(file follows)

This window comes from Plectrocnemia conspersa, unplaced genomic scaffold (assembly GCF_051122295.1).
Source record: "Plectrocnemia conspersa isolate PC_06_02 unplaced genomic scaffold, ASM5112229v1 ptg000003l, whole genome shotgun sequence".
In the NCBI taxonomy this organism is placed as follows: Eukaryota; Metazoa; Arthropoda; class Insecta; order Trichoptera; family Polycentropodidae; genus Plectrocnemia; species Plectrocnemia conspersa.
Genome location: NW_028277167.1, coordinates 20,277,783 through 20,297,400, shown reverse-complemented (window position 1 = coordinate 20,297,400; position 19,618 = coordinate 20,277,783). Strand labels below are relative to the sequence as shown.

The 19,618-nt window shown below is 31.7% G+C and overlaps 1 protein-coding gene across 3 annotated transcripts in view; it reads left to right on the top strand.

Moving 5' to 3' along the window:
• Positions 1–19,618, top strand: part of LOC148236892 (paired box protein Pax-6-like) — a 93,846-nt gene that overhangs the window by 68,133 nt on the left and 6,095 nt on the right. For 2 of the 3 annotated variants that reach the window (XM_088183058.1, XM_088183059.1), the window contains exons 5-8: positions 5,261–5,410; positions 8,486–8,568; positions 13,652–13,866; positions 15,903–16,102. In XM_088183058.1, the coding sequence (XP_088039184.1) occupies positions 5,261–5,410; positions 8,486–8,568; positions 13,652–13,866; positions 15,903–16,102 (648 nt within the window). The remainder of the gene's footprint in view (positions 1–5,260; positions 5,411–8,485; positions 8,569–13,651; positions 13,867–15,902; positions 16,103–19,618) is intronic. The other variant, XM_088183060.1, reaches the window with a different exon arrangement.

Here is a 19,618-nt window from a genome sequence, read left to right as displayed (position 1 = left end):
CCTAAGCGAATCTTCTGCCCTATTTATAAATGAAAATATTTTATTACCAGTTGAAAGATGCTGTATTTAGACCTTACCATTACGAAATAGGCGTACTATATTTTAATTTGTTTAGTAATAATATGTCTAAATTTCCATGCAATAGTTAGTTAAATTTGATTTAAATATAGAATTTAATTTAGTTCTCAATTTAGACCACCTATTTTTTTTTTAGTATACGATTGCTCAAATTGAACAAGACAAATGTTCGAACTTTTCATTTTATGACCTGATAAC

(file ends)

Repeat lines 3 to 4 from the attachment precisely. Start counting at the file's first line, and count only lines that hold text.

In the NCBI taxonomy this organism is placed as follows: Eukaryota; Metazoa; Arthropoda; class Insecta; order Trichoptera; family Polycentropodidae; genus Plectrocnemia; species Plectrocnemia conspersa.
Genome location: NW_028277167.1, coordinates 20,277,783 through 20,297,400, shown reverse-complemented (window position 1 = coordinate 20,297,400; position 19,618 = coordinate 20,277,783). Strand labels below are relative to the sequence as shown.